Patient Seminars: The Heart of What the IMF Does
The last IMF Patient & Family Seminar of the year was held this past weekend in Philadelphia. These two-day meetings bring patients and caregivers together with myeloma experts, nurses, and IMF staff to educate and reinvigorate the myeloma community in the battle against multiple myeloma. The Philadelphia seminar was particularly emotional and special, largely because of the people who attended. They included 26-year survivor Marilyn Alexander, who serves as inspiration for the local support group and the annual Miles for Myeloma 5K event, which has raised so much money for myeloma research; newly diagnosed patients struggling to understand the disease; and relapsing patients, desperately looking for the next best option to continue the fight. All, in their own way, are Myeloma Warriors—some well-seasoned, others Warriors-in-the-Making.
Connecting to Create Real Hope
As patients and caregivers listened and asked questions throughout the two days, it was clear that many anxieties and frustrations were being aired, maybe for the first time. Experts patiently offered suggestions and advice. In between sessions and at meal breaks was time to connect and get answers to personal concerns. Before our eyes, the fears about myeloma were being transformed into hopes—for new ways forward, for better discussions with local doctors, and for better outcomes and quality of life.
Individual Patient Stories
The most valuable part of the exchanges that take place at the IMF Patient & Family Seminars is the feedback from patients themselves. For example, one patient asked about daratumumab + pomalidomide [+ dexamethasone] as a combination. The experts confirmed that the combination is a highly valid option at relapse. But even more convincing, clearly, are patients who chimed in to say that they have been tolerating the regimen very well and are now in sustained remissions! Patients want to know the best maintenance schedules to, hopefully, continue in remission as long as possible. And what about the dexamethasone? Can the dose be reduced, and the benefit sustained? (The answer is yes.) Patients in Philadelphia asked many questions about treatment maintenance, the pros and cons of transplant, how long to stay on Zometa (or Xgeva, a potential alternative), and, of course, about all the new immunotherapy protocols—especially for patients with relapsing disease.
Up-to-Date Information from True Experts
We were fortunate to present true experts across the spectrum of myeloma caregiving and leadership. Sharing their valuable experiences in Philadelphia were patient advocate Yelak Biru, IMF Board Member and leader of the North Arkansas Support Group, and the ultimate expert in myeloma caregiving, Susie Novis, IMF co-founder and president. Nurse leaders, including Diane Moran, IMF Senior Vice President of Strategic Planning and creator of the IMF Nurse Leadership Board, were also in attendance. On the scientific side, it was tremendous to be in Philadelphia, the origin of so much fantastic research on CAR T-cells at the University of Pennsylvania. Award-winning researcher Prof. Carl June’s clinical colleagues, Prof. Ed Stadtmauer and Prof. Alfred Garfall, provided amazing updates and insights on this exciting work.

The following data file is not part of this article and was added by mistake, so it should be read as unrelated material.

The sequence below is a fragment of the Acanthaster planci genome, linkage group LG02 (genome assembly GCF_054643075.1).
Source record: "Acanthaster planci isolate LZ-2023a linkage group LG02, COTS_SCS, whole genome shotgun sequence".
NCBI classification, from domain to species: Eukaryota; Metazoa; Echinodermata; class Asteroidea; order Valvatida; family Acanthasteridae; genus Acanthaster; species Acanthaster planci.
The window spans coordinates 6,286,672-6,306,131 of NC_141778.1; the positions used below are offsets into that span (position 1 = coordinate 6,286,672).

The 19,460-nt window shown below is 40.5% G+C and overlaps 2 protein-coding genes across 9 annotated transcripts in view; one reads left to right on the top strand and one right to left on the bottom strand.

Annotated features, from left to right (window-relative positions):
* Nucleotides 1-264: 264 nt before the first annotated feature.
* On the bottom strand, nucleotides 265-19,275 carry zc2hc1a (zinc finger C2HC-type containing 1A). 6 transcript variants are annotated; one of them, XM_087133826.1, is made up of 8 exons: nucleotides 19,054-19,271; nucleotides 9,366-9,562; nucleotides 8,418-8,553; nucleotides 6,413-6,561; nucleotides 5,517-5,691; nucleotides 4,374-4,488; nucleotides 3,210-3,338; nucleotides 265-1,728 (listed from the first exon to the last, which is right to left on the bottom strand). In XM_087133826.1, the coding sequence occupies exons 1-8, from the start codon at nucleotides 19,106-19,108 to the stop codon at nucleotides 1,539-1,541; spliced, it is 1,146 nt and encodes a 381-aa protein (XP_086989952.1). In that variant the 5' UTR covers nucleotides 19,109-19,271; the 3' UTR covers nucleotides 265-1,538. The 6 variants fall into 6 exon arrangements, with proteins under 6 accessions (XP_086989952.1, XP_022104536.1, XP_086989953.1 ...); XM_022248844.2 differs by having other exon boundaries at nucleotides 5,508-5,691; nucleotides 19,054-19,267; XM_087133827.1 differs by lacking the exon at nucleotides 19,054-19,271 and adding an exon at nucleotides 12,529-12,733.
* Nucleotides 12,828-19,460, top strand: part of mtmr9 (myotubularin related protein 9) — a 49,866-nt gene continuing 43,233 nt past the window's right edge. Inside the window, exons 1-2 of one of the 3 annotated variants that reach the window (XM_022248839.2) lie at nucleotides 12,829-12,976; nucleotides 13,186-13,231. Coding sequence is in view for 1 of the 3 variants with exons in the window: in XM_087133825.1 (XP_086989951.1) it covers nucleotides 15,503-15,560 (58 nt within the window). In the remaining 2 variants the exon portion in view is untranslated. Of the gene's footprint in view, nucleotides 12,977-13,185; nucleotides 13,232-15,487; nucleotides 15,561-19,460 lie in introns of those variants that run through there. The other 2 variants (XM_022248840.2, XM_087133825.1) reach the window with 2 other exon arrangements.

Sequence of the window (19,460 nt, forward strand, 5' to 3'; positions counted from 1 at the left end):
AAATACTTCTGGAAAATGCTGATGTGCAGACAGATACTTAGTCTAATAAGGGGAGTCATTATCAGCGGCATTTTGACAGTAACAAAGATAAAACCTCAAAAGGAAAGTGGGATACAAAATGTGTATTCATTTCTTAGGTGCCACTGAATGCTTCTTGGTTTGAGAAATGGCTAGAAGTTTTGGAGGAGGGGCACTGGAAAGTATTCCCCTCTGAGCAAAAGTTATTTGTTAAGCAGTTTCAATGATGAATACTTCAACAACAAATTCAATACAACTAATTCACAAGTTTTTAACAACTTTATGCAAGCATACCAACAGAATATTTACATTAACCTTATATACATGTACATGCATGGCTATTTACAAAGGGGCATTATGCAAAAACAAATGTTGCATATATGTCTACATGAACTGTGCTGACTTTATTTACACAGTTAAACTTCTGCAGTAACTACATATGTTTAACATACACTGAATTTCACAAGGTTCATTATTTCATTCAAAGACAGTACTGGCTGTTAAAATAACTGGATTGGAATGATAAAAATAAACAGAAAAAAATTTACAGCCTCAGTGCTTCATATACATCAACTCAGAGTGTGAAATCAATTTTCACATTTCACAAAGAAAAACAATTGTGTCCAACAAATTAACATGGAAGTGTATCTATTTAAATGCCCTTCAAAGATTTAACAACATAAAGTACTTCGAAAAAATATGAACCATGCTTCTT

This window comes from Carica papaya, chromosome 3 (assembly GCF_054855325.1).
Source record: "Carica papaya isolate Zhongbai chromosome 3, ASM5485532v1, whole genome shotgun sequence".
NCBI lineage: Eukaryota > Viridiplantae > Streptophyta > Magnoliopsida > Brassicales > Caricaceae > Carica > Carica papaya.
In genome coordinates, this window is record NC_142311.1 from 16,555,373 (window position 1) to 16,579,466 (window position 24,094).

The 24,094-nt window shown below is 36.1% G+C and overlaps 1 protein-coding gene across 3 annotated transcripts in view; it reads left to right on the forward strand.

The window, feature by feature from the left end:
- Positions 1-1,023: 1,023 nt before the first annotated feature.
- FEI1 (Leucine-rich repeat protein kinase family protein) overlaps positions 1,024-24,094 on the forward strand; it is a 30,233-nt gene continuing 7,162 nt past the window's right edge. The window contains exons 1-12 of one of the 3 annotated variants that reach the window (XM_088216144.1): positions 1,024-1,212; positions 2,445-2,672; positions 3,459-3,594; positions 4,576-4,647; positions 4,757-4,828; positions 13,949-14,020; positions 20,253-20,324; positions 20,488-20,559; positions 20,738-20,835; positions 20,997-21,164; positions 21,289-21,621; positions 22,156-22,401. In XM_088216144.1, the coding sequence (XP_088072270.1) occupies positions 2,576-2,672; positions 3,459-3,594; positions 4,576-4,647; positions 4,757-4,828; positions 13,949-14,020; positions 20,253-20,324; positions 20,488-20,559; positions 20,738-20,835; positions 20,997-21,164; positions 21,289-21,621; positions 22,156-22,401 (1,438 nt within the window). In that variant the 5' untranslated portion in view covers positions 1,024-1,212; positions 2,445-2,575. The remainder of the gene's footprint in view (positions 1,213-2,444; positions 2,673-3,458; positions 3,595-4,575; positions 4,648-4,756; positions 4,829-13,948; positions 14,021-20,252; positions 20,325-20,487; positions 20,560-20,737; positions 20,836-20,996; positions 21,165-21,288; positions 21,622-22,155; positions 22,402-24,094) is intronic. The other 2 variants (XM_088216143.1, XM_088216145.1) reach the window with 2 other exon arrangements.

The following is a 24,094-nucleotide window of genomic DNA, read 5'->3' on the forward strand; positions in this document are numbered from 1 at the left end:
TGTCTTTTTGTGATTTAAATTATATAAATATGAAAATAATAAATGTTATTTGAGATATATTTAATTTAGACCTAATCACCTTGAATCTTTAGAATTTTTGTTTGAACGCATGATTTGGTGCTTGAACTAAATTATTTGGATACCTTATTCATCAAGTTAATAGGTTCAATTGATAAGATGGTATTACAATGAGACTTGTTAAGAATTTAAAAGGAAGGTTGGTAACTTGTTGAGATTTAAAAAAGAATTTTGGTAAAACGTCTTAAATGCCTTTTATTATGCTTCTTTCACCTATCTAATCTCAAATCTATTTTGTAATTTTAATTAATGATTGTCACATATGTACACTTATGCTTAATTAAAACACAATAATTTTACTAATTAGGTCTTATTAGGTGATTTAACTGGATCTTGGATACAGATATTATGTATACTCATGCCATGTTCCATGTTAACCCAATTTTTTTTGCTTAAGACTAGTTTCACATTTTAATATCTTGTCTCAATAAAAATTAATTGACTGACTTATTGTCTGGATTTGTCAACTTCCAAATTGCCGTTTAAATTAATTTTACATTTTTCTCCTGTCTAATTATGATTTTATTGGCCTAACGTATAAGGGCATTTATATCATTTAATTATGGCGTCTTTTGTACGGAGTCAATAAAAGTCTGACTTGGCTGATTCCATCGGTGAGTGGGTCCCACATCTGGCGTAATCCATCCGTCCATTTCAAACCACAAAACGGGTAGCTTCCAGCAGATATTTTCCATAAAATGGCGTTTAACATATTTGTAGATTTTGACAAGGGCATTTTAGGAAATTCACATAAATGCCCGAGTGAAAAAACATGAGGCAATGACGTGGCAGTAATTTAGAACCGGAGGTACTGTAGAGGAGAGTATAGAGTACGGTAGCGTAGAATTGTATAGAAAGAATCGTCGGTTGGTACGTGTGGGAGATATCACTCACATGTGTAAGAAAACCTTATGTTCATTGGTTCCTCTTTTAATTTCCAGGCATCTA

The Role of CAR T-Therapy and Other Immune Approaches
Prof. Stadtmauer provided an excellent overview of CAR T-therapies. Clearly, these therapies offer dramatic benefits, but the toxicities and duration of benefit—as well as the high costs—need to be part of an active discussion about the role of CAR T-therapy.
One patient spoke up during the meeting about her CAR T experience. This young mother had used up what appeared to be all her options prior to CAR T-treatment. With no preconceived hopes as to the outcome, she underwent a first CAR T-therapy about one-and-a-half years ago. Luckily, despite serious concerns, she had no serious side effects (no cytokine release syndrome [CRS]). She achieved a dramatic, life-saving remission for about one year. Then, the myeloma relapsed with multiple new lesions. It was decided to give her a second CAR T-treatment using a higher dose of cells. Again, no CRS. Wow, this was lucky!
Now she appears to be responding yet again. This amazing woman accepts the uncertainty of these challenges with a remarkable grace, humor, and a positive attitude. When I asked her about her extraordinary attitude, she reached deep into her handbag and gave me a small card with a pop-open part on the front. The card read “Love Life.” The pop-up part had an individual message, such as “enjoy each day as a blessing,” or a similar positive message. For this woman, and many other patients, each new day is a blessing to be cherished.
With so many new immune therapies coming into trials, such as bispecific monoclonal antibodies including AMG 420 (just starting in the US), and the GSK antibody/drug conjugate already in trials, there can be a silver lining for patients for that new best hope.
“Love Life” as the Way Forward
The act of cherishing each new day can strengthen the effort to achieve the best outcome. It is part of trying to become a positive and hopeful Myeloma Warrior (or Warrior-in-Chief). Similarly, the experiences at the Patient & Family Seminars strengthen the IMF firm belief that “knowledge is power,” while letting patients and caregivers know that they are not alone.
Dr. Brian G.M. Durie serves as Chairman of the International Myeloma Foundation and serves on its Scientific Advisory Board. Additionally, he is Chairman of the IMF's International Myeloma Working Group, a consortium of nearly 200 myeloma experts from around the world. Dr. Durie also leads the IMF’s Black Swan Research Initiative®.